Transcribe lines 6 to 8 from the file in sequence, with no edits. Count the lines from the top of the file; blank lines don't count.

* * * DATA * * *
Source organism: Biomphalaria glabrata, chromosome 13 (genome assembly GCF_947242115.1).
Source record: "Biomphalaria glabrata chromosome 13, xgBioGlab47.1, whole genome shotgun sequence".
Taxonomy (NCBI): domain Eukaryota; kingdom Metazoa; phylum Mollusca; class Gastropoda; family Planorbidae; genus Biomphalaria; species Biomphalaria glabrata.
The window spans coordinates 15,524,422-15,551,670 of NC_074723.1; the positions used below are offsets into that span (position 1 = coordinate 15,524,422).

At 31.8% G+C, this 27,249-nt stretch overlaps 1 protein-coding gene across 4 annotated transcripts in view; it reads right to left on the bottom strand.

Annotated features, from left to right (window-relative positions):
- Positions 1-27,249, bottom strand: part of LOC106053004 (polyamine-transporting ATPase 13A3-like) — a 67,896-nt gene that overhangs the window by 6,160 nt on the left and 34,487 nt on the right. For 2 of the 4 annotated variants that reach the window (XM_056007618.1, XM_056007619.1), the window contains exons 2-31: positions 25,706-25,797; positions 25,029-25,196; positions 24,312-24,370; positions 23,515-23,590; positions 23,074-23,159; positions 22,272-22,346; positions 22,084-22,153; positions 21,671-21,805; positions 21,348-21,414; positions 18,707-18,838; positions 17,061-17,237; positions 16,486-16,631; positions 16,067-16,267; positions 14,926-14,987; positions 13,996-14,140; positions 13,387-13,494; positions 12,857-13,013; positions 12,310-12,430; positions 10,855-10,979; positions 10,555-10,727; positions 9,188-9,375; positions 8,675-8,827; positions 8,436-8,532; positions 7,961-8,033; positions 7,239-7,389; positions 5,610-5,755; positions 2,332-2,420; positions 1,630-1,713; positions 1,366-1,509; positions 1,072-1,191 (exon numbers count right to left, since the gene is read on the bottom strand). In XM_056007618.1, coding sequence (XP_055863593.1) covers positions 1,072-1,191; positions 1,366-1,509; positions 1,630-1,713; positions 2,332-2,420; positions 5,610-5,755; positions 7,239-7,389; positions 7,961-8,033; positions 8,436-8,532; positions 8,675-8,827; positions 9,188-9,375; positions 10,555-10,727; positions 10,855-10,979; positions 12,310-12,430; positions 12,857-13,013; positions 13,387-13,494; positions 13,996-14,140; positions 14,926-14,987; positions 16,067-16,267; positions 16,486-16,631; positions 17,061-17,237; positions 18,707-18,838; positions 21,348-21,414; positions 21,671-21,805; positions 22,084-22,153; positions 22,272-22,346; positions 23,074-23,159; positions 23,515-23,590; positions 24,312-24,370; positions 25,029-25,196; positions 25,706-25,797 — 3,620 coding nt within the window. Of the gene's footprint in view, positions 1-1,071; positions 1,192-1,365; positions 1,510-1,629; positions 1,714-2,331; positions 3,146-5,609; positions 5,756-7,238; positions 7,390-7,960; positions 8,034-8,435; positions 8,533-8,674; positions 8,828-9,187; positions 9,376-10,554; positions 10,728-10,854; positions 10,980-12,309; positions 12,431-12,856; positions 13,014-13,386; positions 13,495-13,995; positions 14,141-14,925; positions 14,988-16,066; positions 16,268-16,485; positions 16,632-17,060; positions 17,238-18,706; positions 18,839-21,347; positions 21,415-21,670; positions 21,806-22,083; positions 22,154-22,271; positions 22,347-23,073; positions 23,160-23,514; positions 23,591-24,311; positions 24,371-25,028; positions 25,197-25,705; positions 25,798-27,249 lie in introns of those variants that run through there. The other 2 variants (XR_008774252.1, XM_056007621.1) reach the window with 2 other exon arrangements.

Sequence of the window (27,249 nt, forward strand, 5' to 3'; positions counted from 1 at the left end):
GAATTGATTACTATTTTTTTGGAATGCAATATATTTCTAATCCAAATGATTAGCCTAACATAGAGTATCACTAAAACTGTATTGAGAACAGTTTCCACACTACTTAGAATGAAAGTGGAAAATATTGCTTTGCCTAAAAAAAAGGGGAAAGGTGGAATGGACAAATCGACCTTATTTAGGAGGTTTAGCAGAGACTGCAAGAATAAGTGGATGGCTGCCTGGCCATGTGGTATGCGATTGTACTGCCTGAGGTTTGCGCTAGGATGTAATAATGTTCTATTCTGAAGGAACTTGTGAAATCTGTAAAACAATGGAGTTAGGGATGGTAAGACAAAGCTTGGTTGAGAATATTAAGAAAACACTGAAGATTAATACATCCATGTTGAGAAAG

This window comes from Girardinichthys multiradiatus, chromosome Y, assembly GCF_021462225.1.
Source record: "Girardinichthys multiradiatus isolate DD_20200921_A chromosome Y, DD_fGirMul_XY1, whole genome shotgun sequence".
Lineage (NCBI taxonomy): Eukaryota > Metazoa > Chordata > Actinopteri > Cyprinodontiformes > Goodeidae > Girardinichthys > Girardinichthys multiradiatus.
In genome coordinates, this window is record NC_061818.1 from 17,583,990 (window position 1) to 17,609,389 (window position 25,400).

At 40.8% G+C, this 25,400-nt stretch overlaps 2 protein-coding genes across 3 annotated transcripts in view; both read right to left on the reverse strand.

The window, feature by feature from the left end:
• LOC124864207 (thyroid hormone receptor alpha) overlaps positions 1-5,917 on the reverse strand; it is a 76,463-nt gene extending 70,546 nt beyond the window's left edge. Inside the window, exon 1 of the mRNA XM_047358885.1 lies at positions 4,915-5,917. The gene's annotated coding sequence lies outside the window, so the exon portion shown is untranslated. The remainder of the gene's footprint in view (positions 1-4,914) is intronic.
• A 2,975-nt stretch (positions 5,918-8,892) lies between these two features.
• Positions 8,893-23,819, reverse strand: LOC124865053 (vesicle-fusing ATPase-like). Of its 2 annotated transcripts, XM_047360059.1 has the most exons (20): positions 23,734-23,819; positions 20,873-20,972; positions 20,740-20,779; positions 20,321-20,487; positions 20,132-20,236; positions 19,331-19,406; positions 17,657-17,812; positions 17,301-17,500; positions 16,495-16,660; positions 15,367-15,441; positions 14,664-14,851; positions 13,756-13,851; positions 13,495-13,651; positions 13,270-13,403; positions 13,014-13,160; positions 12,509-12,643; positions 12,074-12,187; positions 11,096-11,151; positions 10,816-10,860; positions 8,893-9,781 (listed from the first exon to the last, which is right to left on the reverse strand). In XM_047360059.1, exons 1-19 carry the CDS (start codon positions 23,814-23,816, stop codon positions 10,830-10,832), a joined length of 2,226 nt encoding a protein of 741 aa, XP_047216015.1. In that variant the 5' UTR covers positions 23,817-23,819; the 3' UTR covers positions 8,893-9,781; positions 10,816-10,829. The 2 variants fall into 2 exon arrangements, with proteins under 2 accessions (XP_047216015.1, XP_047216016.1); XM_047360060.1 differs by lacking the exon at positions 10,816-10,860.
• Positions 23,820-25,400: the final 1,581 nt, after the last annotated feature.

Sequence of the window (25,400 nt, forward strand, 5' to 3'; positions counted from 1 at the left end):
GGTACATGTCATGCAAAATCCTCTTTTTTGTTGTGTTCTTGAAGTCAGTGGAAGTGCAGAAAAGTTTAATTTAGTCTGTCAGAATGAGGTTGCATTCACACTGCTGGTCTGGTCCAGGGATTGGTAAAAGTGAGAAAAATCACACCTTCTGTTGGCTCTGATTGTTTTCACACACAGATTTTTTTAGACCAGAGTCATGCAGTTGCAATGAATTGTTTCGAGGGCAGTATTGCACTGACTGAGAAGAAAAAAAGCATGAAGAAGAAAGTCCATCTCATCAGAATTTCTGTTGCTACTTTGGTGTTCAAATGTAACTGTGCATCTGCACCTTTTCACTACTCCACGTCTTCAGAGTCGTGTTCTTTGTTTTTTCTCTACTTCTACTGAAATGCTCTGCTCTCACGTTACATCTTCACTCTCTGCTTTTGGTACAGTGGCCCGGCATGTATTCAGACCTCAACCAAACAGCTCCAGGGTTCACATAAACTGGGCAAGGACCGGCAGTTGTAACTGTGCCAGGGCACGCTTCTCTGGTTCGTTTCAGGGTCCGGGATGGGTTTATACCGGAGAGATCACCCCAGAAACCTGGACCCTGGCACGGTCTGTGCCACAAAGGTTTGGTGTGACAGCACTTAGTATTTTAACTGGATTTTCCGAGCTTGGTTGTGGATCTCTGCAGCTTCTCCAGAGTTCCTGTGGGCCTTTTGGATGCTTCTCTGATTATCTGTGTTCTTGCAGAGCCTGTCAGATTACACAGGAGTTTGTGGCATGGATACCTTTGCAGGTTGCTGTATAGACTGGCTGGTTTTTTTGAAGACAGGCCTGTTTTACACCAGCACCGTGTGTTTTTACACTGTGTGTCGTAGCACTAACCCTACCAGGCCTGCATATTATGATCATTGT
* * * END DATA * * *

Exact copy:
Annotated features, from left to right (window-relative positions):
- Positions 1-27,249, bottom strand: part of LOC106053004 (polyamine-transporting ATPase 13A3-like) — a 67,896-nt gene that overhangs the window by 6,160 nt on the left and 34,487 nt on the right. For 2 of the 4 annotated variants that reach the window (XM_056007618.1, XM_056007619.1), the window contains exons 2-31: positions 25,706-25,797; positions 25,029-25,196; positions 24,312-24,370; positions 23,515-23,590; positions 23,074-23,159; positions 22,272-22,346; positions 22,084-22,153; positions 21,671-21,805; positions 21,348-21,414; positions 18,707-18,838; positions 17,061-17,237; positions 16,486-16,631; positions 16,067-16,267; positions 14,926-14,987; positions 13,996-14,140; positions 13,387-13,494; positions 12,857-13,013; positions 12,310-12,430; positions 10,855-10,979; positions 10,555-10,727; positions 9,188-9,375; positions 8,675-8,827; positions 8,436-8,532; positions 7,961-8,033; positions 7,239-7,389; positions 5,610-5,755; positions 2,332-2,420; positions 1,630-1,713; positions 1,366-1,509; positions 1,072-1,191 (exon numbers count right to left, since the gene is read on the bottom strand). In XM_056007618.1, coding sequence (XP_055863593.1) covers positions 1,072-1,191; positions 1,366-1,509; positions 1,630-1,713; positions 2,332-2,420; positions 5,610-5,755; positions 7,239-7,389; positions 7,961-8,033; positions 8,436-8,532; positions 8,675-8,827; positions 9,188-9,375; positions 10,555-10,727; positions 10,855-10,979; positions 12,310-12,430; positions 12,857-13,013; positions 13,387-13,494; positions 13,996-14,140; positions 14,926-14,987; positions 16,067-16,267; positions 16,486-16,631; positions 17,061-17,237; positions 18,707-18,838; positions 21,348-21,414; positions 21,671-21,805; positions 22,084-22,153; positions 22,272-22,346; positions 23,074-23,159; positions 23,515-23,590; positions 24,312-24,370; positions 25,029-25,196; positions 25,706-25,797 — 3,620 coding nt within the window. Of the gene's footprint in view, positions 1-1,071; positions 1,192-1,365; positions 1,510-1,629; positions 1,714-2,331; positions 3,146-5,609; positions 5,756-7,238; positions 7,390-7,960; positions 8,034-8,435; positions 8,533-8,674; positions 8,828-9,187; positions 9,376-10,554; positions 10,728-10,854; positions 10,980-12,309; positions 12,431-12,856; positions 13,014-13,386; positions 13,495-13,995; positions 14,141-14,925; positions 14,988-16,066; positions 16,268-16,485; positions 16,632-17,060; positions 17,238-18,706; positions 18,839-21,347; positions 21,415-21,670; positions 21,806-22,083; positions 22,154-22,271; positions 22,347-23,073; positions 23,160-23,514; positions 23,591-24,311; positions 24,371-25,028; positions 25,197-25,705; positions 25,798-27,249 lie in introns of those variants that run through there. The other 2 variants (XR_008774252.1, XM_056007621.1) reach the window with 2 other exon arrangements.

Sequence of the window (27,249 nt, forward strand, 5' to 3'; positions counted from 1 at the left end):